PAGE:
Christine E. McCarthy is a teaching associate and doctoral candidate in systematics and ethics at Fordham University’s Department of Theology. Her academic interests live at the intersection of Catholic social thought, health, peacebuilding, and gender. Her dissertation is entitled, “The End of Family Planning?: Renewing the Church’s Authoritative Teaching Practice Through a Catholic Social Ethic of Care.”


Turning Down the Heat in the Abortion Debate

Elise M. Edwards, Baylor University

I teach undergraduate religion courses in the heart of Texas. Each semester, I have taught courses on Christian Ethics or Bioethics that include controversial topics. In Fall 2016, facilitating conversations in my introductory Christian Ethics course about abortion, immigration, and sexual assault was more difficult than before due to the heated rhetoric of the election year. Public discourse was divisive not only because of opposing policies and positions, but because they were being stated and defended with inflammatory language and insults.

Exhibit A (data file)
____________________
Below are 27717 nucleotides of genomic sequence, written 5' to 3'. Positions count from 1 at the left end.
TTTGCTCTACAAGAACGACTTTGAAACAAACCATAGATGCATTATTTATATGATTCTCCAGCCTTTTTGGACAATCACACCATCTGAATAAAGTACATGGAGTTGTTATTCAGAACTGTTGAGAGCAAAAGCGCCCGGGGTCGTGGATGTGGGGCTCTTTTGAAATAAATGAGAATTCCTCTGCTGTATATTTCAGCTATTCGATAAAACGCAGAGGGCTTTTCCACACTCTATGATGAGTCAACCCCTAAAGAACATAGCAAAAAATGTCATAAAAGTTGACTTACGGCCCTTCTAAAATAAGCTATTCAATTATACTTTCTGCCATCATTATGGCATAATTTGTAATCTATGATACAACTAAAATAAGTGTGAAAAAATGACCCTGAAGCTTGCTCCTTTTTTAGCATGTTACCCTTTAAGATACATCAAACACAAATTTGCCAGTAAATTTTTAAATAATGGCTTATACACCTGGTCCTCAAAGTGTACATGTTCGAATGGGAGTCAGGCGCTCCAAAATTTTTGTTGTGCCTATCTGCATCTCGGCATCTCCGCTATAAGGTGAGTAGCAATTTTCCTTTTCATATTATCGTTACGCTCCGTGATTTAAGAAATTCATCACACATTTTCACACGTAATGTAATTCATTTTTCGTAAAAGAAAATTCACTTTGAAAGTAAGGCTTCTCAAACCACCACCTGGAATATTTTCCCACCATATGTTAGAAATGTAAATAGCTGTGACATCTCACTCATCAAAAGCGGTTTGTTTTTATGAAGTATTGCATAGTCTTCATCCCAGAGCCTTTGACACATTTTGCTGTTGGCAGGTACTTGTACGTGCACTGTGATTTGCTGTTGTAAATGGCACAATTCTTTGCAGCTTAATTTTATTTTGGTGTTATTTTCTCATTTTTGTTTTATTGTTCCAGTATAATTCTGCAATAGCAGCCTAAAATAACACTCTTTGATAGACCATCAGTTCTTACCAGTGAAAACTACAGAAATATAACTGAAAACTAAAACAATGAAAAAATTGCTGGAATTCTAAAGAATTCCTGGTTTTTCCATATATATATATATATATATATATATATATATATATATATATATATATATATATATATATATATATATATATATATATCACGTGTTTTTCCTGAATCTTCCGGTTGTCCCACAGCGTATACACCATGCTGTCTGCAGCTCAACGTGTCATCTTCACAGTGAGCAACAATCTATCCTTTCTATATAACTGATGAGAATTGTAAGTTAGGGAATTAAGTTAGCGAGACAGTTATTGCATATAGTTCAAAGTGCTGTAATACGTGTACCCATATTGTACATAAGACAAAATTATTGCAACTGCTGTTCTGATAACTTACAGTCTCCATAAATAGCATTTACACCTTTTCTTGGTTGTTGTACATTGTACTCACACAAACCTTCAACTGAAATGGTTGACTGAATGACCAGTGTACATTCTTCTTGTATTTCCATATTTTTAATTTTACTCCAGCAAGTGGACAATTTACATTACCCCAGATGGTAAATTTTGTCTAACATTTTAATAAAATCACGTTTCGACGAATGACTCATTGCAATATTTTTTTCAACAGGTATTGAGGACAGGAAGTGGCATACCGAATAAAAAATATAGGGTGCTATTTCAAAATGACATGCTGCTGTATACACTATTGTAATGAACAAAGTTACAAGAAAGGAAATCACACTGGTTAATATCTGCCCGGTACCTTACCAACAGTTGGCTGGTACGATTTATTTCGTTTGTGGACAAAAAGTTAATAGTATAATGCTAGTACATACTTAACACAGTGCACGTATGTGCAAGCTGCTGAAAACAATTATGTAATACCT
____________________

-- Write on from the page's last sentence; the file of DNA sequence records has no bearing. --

To counter the polemical discourse from debates, speeches, and news programs, I chose course readings for the beginning of the semester to set a tone for course discussions that prioritized open inquiry, theological humility, charitable listening, reading, and moral ambiguity. One of the primary objectives in my class is that students learn to define and articulate their own positions on moral issues, but do so with sensitivity, engagement, and respect for Christians who disagree. After a few weeks of contemplating how we would engage moral issues, we jumped into the issues themselves using Patricia Beattie Jung and Shannon Jung’s textbook Moral Issues & Christian Responses. Chapter 13 addresses abortion.